This passage, however, undermines the argument for staying anonymous. It would make sense to say that, while the truth about Trump should be made public, a high-ranking official who is concerned about the president’s conduct would be best to stay anonymous and therefore retain a position to mitigate the damage coming from the White House. But if Trump can’t be mitigated, why stay anonymous? Cowardice, indeed, seems like the most natural explanation.

ADVERTISEMENT

The book also suggests that other officials in the administration are disturbed by Trump. For example, it recounted:

Senior Trump administration officials considered resigning en masse last year in a “midnight self-massacre” to sound a public alarm about President Trump’s conduct, but rejected the idea because they believed it would further destabilize an already teetering government, according to a new book by an unnamed author.

And:

ADVERTISEMENT

The book contains a handful of startling assertions that are not backed up with evidence, such as a claim that if a majority of the Cabinet were prepared to remove Trump from office under the 25th Amendment, Vice President Pence would have been supportive.

But these claims warrant the most skepticism. (Pence has denied the specific allegation.) A single person can always misunderstand a situation or make faulty inferences about others’ intentions, so relying on this account to draw conclusions about other officials is dicey business.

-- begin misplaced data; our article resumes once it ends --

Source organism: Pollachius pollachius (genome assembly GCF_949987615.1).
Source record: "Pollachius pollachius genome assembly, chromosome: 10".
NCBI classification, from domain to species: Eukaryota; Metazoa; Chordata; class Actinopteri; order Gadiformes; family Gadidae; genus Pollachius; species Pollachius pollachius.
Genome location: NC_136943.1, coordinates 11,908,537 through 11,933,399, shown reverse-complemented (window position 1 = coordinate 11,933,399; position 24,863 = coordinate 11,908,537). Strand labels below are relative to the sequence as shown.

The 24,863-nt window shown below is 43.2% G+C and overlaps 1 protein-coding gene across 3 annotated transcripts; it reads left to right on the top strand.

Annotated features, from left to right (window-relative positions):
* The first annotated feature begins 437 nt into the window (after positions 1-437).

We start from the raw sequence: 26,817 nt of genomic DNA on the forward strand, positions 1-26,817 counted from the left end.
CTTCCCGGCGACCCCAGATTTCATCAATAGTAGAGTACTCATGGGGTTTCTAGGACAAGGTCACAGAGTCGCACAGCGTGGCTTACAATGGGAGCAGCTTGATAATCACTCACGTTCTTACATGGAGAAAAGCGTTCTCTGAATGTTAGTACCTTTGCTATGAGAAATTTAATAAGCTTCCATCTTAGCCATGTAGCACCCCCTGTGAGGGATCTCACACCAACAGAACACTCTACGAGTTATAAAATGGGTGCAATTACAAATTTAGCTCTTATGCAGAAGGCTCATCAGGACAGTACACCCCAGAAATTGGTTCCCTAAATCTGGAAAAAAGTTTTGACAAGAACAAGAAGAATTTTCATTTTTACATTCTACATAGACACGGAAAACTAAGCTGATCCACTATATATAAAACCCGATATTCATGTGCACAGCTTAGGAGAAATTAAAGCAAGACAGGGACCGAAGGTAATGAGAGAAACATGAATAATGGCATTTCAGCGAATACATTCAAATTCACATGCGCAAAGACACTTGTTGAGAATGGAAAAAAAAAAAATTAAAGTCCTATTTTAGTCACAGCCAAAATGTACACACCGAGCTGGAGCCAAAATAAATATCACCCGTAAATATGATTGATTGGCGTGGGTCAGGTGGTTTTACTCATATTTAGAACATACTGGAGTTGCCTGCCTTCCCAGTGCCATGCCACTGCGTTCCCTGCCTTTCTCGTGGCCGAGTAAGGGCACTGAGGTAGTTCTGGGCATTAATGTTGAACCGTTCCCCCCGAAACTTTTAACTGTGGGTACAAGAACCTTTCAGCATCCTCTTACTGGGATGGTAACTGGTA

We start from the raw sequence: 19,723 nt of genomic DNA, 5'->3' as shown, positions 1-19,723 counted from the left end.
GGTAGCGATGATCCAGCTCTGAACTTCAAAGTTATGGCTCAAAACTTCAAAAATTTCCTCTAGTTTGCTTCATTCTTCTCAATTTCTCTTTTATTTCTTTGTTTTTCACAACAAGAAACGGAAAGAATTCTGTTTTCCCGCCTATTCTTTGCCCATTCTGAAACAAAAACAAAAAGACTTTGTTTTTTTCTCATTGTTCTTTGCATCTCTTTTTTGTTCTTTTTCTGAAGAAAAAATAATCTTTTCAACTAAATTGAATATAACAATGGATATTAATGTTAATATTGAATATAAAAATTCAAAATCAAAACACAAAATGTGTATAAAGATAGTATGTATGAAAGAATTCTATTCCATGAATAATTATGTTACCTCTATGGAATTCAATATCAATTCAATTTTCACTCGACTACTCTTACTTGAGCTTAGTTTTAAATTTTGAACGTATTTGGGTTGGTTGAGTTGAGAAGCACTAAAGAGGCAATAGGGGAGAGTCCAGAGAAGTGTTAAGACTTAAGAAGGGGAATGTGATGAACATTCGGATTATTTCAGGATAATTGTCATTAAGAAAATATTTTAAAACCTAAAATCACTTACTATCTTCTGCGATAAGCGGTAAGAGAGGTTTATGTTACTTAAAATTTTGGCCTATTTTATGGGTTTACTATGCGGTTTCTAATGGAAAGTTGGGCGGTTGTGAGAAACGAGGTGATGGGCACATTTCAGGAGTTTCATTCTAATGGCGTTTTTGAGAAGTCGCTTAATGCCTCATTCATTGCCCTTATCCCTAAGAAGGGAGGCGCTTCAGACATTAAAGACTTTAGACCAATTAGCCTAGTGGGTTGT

ADVERTISEMENT

Some of the book, however, rings true. It said that the president is suspicious of coups, doesn’t like staffers taking notes, and once yelled at an aide who was writing something down during a meeting. This is reminiscent of a section of the Mueller Report in which Trump questioned White House Counsel Don McGahn’s taking of notes. The book also said that officials sometimes wake up “in a full-blown panic” to discover Trump has tweeted something explosive that they need to clean up — this is something we have all seen many times. It also says Trump has a habit of being condescending and misogynistic toward women who work for him, which is hardly surprising and gives a devastating account of his mental health that is consistent with his public appearances: